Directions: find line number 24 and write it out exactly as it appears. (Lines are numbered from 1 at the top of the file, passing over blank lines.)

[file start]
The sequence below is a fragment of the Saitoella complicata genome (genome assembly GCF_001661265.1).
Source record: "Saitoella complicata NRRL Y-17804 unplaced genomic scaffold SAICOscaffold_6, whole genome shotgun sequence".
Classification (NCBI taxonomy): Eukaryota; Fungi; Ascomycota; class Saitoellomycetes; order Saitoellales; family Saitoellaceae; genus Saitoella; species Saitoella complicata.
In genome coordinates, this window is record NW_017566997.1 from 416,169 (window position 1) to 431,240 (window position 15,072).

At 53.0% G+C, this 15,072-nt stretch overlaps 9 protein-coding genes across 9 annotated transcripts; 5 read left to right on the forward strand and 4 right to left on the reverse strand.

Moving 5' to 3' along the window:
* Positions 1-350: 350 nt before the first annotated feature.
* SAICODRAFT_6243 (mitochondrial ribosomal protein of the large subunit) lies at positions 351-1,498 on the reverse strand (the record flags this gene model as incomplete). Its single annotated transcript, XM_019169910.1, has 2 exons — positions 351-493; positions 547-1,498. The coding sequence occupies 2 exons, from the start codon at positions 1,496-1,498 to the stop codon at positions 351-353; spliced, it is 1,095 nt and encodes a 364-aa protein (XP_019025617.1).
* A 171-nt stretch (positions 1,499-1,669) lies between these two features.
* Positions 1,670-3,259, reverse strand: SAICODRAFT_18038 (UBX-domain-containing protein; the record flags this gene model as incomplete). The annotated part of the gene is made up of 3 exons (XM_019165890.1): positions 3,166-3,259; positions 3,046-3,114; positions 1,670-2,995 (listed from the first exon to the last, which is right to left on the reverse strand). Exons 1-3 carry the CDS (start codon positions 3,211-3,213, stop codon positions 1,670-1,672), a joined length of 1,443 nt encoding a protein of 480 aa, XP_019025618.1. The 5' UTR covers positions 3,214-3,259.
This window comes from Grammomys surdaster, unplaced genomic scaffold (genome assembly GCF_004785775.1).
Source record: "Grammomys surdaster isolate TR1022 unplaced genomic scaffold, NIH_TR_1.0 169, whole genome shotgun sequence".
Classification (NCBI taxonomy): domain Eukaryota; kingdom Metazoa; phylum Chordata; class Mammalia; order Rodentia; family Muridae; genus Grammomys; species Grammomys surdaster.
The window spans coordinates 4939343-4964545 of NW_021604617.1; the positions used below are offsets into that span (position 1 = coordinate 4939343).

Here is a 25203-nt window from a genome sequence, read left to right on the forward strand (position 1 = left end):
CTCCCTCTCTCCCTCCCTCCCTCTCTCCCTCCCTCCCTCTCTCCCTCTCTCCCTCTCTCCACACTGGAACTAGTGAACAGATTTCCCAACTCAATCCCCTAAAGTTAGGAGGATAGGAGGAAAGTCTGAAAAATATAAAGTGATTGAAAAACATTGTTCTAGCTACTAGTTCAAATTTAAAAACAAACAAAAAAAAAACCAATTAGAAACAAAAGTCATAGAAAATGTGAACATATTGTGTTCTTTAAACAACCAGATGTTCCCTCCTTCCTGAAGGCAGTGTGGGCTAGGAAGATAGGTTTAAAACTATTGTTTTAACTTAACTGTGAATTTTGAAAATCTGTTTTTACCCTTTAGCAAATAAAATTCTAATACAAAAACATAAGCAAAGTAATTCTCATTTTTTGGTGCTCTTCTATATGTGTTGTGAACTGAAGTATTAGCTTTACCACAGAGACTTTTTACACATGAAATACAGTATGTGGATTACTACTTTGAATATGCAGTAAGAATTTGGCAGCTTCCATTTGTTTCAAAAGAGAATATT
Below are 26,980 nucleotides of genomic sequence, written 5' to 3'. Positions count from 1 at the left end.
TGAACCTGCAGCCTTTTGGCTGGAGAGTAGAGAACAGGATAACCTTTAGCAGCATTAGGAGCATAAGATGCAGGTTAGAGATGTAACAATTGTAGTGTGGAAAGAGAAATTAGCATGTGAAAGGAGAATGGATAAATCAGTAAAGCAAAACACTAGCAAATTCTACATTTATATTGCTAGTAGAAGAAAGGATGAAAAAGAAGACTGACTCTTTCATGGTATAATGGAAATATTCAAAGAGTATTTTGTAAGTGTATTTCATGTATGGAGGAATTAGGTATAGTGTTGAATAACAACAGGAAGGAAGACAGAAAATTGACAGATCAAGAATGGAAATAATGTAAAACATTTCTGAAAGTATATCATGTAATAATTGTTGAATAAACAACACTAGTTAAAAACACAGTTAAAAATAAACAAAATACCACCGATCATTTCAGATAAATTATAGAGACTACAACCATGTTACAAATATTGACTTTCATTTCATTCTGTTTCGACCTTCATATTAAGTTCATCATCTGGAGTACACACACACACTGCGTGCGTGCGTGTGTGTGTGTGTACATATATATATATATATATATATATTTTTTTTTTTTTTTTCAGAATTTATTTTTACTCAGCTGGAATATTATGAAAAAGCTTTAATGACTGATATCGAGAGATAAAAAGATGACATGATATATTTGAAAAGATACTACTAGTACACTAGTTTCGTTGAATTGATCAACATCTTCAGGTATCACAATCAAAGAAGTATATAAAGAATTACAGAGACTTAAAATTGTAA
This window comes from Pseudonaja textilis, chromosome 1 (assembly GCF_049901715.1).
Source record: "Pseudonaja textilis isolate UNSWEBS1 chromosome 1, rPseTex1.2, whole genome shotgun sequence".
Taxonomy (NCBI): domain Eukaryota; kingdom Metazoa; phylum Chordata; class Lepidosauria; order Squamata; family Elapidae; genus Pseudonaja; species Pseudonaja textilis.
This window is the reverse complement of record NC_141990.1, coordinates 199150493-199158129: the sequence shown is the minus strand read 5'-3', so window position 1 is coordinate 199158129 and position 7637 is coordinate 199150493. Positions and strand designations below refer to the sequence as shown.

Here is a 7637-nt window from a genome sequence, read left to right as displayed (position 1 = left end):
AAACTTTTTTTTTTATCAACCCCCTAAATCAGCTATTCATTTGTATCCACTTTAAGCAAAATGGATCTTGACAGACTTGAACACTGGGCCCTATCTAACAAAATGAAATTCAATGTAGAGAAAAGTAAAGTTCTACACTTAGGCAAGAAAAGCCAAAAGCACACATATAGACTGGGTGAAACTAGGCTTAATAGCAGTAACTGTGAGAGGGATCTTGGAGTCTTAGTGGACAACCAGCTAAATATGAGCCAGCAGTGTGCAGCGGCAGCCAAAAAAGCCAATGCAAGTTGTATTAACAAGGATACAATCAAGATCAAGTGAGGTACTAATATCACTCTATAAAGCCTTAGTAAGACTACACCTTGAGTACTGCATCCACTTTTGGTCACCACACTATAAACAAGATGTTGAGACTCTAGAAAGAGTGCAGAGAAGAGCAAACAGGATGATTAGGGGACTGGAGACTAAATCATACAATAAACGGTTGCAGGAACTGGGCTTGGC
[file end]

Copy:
AAACTTTTTTTTTTATCAACCCCCTAAATCAGCTATTCATTTGTATCCACTTTAAGCAAAATGGATCTTGACAGACTTGAACACTGGGCCCTATCTAACAAAATGAAATTCAATGTAGAGAAAAGTAAAGTTCTACACTTAGGCAAGAAAAGCCAAAAGCACACATATAGACTGGGTGAAACTAGGCTTAATAGCAGTAACTGTGAGAGGGATCTTGGAGTCTTAGTGGACAACCAGCTAAATATGAGCCAGCAGTGTGCAGCGGCAGCCAAAAAAGCCAATGCAAGTTGTATTAACAAGGATACAATCAAGATCAAGTGAGGTACTAATATCACTCTATAAAGCCTTAGTAAGACTACACCTTGAGTACTGCATCCACTTTTGGTCACCACACTATAAACAAGATGTTGAGACTCTAGAAAGAGTGCAGAGAAGAGCAAACAGGATGATTAGGGGACTGGAGACTAAATCATACAATAAACGGTTGCAGGAACTGGGCTTGGC